Mobile apps are a popular topic in libraries. But what does it take to create one and what kind of programming can you do with apps? Is an app the right solution, or should you create a responsive website? What is the process like, and what resources are needed? How do you manage privacy, security, and legal concerns? Who do you need to get the job done, and what skills should they have?
These are all important questions that should be asked (and answered) before you think about creating a mobile app. Learn from expert panelists from libraries and nonprofits who have created, developed, and managed mobile apps for their organizations. Panelists will share practical advice and information based on experience, as well as helpful tools and resources.
Participants will learn:
- The difference between a mobile app, a mobile site, and a responsive site
- Three important considerations when deciding whether or not to create a mobile app.
- Five tips for approaching the design of a mobile app, mobile site, or responsive site.
About the Presenters
- Stacey Watson is the Senior Librarian and certified scrum Master in the Digital User Experience Department at the Denver Public Library. She oversees the user experience and content strategy for the library’s websites, online catalog, and digital services. Most recently she and her team developed Volume, a responsive website featuring hand selected albums by local artists.
- Anna Jaeger and her team at Caravan Studios create mobile apps that are designed in partnership with nonprofit and community-focused organizations to meet the needs of their constituents. Anna has been a frequent speaker on nonprofit and environmental technology since 2007. Prior to her work with Caravan Studios, Ms. Jaeger was a founder and co-director of TechSoup Global’s GreenTech initiative and the director of TechSoup Global’s IT Engineering department.
- Ani Boyadjian has been a working librarian since 1990. An LAPL staffer since 1996, she is now Research & Special Collections Manager at the Los Angeles Public Library, where she also oversees the Library’s Digitization efforts. She most recently spearheaded the development of the ARchive LAPL app in a partnership with USC and app developers Neon Roots, to use augmented reality to tell stories about the historic Central Library.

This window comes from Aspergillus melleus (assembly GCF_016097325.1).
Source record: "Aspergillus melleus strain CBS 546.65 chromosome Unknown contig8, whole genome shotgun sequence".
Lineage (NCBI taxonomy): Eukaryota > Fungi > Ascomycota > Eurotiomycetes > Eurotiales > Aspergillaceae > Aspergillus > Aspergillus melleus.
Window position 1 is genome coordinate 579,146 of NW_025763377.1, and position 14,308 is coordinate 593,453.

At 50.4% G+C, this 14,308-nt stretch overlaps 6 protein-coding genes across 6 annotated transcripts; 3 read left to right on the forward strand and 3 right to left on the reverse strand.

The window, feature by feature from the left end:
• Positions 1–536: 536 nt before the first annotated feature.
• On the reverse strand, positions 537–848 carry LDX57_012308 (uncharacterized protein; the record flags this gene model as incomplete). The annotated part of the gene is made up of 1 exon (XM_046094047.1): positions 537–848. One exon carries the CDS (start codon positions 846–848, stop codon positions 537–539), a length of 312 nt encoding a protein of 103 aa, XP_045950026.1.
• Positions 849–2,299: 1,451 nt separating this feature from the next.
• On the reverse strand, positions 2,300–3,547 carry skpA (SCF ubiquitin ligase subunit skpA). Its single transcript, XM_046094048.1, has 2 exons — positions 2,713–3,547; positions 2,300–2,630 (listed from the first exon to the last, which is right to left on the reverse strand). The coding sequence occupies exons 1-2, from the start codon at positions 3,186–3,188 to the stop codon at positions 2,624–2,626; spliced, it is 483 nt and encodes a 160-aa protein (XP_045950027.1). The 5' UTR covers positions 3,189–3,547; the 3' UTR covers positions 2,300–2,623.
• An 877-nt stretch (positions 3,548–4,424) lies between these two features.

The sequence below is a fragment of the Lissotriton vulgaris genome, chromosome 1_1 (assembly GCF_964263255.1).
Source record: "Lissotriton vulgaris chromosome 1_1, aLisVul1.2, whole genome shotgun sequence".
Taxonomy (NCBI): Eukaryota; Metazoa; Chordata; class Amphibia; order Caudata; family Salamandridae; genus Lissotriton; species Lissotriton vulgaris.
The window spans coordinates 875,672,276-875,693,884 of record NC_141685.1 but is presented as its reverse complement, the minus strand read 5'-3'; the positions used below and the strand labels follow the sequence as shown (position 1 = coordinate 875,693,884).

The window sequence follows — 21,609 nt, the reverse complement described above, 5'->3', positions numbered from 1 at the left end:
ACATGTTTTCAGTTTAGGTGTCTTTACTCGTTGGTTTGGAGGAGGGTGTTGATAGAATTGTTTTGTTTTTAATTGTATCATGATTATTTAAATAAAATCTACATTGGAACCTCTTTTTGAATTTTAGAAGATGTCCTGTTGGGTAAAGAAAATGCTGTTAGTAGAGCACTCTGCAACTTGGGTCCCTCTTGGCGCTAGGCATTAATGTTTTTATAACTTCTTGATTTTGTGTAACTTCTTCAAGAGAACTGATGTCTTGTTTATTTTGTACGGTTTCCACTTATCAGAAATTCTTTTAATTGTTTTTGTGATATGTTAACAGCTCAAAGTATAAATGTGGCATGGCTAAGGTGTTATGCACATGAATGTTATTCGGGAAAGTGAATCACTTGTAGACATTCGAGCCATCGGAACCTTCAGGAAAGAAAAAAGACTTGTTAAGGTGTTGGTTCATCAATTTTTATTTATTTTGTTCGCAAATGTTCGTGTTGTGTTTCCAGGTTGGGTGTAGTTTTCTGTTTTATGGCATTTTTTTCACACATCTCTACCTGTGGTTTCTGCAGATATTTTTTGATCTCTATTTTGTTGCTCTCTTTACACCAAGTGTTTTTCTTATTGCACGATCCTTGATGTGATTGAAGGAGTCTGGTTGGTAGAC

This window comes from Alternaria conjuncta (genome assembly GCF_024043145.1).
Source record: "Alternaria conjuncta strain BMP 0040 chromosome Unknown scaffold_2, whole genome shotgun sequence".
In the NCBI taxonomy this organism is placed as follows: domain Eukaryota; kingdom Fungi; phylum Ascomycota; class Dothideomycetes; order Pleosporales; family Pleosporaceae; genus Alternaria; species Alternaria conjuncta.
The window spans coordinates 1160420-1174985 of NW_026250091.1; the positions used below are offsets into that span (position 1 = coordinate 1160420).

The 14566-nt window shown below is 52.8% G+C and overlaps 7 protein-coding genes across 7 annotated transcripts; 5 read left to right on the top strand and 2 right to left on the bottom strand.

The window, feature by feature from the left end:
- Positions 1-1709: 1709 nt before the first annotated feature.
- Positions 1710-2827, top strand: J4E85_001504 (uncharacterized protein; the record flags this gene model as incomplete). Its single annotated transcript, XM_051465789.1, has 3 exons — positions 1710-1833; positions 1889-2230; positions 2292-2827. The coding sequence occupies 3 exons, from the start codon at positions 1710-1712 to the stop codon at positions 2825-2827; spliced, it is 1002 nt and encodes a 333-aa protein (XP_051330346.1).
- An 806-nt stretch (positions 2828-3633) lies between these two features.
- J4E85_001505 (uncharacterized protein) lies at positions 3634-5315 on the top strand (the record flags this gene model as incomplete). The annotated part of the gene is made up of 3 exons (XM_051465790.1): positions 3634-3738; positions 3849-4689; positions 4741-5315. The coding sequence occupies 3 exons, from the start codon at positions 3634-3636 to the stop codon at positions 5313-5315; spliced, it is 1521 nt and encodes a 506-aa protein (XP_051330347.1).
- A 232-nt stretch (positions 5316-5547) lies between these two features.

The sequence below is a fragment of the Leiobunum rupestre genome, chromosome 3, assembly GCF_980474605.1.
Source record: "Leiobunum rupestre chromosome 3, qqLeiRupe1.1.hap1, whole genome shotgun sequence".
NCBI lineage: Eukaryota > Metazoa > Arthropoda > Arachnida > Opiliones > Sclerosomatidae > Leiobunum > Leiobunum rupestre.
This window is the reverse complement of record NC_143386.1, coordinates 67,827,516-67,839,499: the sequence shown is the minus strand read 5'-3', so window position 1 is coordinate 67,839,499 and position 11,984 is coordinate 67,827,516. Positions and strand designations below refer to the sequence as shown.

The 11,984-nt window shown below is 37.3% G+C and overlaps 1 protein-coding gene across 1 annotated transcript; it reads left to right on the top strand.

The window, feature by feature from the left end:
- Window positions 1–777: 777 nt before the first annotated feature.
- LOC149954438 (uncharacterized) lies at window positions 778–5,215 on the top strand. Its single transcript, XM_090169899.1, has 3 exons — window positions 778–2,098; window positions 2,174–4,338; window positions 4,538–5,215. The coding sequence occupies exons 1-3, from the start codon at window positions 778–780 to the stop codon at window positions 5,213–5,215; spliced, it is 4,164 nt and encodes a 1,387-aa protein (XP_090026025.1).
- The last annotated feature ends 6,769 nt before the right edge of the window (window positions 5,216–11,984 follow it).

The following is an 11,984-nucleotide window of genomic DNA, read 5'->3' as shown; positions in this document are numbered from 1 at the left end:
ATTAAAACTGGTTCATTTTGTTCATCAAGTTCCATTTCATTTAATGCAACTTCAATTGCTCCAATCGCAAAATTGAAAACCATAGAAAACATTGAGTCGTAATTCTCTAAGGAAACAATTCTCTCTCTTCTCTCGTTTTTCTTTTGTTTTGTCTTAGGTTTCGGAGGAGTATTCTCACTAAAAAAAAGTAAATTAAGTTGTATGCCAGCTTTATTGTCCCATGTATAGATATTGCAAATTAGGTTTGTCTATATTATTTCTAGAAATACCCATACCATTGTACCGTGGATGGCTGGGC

7th Annual Teaching & Learning Colloquium
Learning Space Innovation: here, there and anywhere
April 17, 2015. Guest Speaker Bryan Alexander
A new LITA webinar focused on Youth Programs:
Technology and Youth Services Programs: Early Literacy Apps and More
Tuesday May 20, 2015
1:00 pm – 2:00 pm Central Time
Register now for this webinar
A brand new LITA Webinar on youth and technology.
In this digital age it has become increasingly important for libraries to infuse technology into their programs and services. Youth services librarians are faced with many technology routes to consider and app options to evaluate and explore. Join Claire Moore from the Darien Public Library to discuss innovative and effective ways the library can create opportunities for children, parents and caregivers to explore new technologies.
Ontology of “ePortfolio”
Is it a genre, or a set of practices, or a showcase, or a technology? Or all four and other descriptions? What we see most commonly is a definition of the technology affordances that, as I have argued in a previous blog, tend to be minimalist and therefore misleading.
Definitions do tend to be minimalist so that all can agree, at least, on the definition as a starting point. But, a starting point is not sufficient to convey the cultural and historical significance of “eportfolio.”
from the Association of Authentic, Experiential and Evidence-Based Learning
Webinar, April 17 registration at https://aaeebl.site-ym.com/store/ViewProduct.aspx?id=4259880